But it also works for the Wizardraised kids. While it's clear that they never lose loyalty to their families and that the values of their families determine, to some degree, their Houses (Malfoys are always Slytherins; Weasleys are always Gryffindors; Sirius bucked a longstanding family tradition by going to Gryffindor), it's also clear that House culture also plays a role in shaping the students. Hermione, who would have been fit in quite well in Ravenclaw as she was in the beginning, is as reckless as any Gryffindor now.

There probably was some idea that a unified education for all across class and blood lines would create a unified set of values for the Wizarding world, but that would have failed. The Houses keep the differences alive, and Wizardraised children would keep to their own families's values and ideals.

However, it does lead into Socialization. It's the thing that brings all of Wizarding Britain together - members of all classes live, eat and learn together. This would go for all the houses - just because Slytherin only accepts full and halfblood students doesn't mean they're all of the same social class. We know this for a fact - Draco Malfoy, of family, property and wealth, was sorted into the same House as Tom Riddle, who was a Muggleraised half-blood with nothing at all. And could have taken Harry Potter, who is also a Muggleraised half-blood, and who didn't even know he had money until a month earlier.

The way I see it, the Sorting Hat takes into account two criteria - does the student fit the mandate of the House and does the Student want to be in the House? And it weighs the second one more heavily than the first. We've seen this with Hermione, who had to argue to be Sorted into Gryffindor, but who won that argument handily. It does not take family background into account, other than the need for Slytherins to be at least half-blood, or rearing or money.

So, from the very beginning, students from all walks of life were put together in a situation that creates strong and probably lifelong bonds among age and House lines. More than that - in three of the Houses, Muggleborn would be included in those bonds, and so they'd be a part of wizarding society. They'd have connections that would enable them to find their way in that world to make up for the ones they lost or rejected when they left the Muggle world. That is, they can assimilate properly.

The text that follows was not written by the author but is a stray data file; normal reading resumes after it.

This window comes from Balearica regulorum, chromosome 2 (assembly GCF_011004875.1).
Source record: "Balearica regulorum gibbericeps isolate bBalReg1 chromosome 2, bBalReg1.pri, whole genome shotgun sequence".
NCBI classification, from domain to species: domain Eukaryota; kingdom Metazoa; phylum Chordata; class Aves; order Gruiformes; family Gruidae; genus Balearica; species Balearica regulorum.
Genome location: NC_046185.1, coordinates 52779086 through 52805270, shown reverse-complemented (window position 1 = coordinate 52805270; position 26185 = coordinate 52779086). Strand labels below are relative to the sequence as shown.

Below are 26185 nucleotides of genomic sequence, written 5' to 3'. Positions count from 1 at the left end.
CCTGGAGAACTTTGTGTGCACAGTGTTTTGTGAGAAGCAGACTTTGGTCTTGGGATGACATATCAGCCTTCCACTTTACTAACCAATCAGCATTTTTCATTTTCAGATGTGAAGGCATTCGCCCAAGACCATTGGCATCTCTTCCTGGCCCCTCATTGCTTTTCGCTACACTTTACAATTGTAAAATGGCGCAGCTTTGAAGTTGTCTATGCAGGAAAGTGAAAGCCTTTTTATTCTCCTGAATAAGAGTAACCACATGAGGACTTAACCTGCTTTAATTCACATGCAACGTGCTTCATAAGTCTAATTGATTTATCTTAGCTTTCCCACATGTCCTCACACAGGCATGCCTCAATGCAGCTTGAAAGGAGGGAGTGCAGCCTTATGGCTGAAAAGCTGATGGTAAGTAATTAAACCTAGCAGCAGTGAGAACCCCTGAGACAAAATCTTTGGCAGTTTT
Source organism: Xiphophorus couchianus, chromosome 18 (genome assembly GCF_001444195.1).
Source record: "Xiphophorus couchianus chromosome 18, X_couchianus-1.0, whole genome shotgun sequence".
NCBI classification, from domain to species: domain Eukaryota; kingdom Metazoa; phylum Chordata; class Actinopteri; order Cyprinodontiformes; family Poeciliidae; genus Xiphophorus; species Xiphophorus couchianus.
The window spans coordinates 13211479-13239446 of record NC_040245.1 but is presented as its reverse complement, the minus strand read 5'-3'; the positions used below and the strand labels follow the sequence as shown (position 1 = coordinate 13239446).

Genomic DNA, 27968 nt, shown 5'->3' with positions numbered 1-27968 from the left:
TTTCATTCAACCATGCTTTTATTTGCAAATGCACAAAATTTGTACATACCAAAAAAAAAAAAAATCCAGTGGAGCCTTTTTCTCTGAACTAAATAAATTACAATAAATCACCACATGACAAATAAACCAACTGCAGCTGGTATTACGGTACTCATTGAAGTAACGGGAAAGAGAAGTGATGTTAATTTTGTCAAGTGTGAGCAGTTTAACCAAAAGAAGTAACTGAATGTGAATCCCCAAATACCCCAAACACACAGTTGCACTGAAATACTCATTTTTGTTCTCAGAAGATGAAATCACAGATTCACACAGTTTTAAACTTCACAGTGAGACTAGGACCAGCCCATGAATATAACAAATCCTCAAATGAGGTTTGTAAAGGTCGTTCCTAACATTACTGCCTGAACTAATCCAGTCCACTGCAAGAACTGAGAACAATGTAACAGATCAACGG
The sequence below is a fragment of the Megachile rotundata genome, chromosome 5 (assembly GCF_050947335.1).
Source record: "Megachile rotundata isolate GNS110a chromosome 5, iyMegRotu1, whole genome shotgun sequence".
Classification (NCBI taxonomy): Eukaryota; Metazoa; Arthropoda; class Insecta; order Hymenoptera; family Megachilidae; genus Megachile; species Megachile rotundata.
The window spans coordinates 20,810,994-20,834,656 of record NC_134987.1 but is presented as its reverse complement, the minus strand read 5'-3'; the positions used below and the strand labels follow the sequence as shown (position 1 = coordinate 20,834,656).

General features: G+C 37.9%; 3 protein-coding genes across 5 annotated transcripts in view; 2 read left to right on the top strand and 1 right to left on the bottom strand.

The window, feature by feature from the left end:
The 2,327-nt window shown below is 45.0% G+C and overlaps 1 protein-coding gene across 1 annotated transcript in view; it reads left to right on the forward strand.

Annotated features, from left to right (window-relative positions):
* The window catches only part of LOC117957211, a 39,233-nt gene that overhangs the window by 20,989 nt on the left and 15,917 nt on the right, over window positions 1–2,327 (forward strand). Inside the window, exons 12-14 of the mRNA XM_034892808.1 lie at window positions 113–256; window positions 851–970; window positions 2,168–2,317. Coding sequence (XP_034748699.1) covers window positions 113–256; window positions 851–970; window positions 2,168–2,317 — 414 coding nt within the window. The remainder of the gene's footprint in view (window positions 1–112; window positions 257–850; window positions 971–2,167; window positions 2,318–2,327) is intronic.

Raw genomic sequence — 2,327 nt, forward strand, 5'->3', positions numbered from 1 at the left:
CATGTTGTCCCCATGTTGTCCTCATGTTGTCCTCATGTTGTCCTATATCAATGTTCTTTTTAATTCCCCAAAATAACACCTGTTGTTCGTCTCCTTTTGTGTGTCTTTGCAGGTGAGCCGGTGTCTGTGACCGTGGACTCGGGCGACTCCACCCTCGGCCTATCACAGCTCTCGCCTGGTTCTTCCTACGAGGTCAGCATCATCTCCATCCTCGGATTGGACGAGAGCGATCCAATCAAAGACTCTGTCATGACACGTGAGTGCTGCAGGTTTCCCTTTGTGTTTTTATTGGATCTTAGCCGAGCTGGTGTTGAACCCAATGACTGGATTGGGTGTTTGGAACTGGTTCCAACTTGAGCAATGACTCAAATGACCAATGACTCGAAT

It also creates a bond among pretty much all British wizards and witches, because most of them spent at least five years in Hogwarts (I assume that students who fail to get any OWLs simply do not return for the last two years, although it's possible that they can retake them in their sixth year and then take NEWT level classes their last two. This is probably what happened to Marcus Flint.) After all, all wizarding children, other than Squibs, get a Hogwarts letter, and while I assume some go to Durmstrang or Beauxbatons or maybe Salem, or are taught at home, most would go to Hogwarts. So, any group of witches or wizards of any combination of ages can reminisce about the school, at least to some degree. For example, Binns has probably taught multiple generations. Shared memories can create strong bonds even between strangers.

Beyond that, most wizards know pretty much everyone their own age, and everyone within a couple of years of their age in their Houses - plus whoever they got to know in the various clubs and societies and Quidditch teams. There are no strangers in the adult wizarding world - just people who know each other far too well.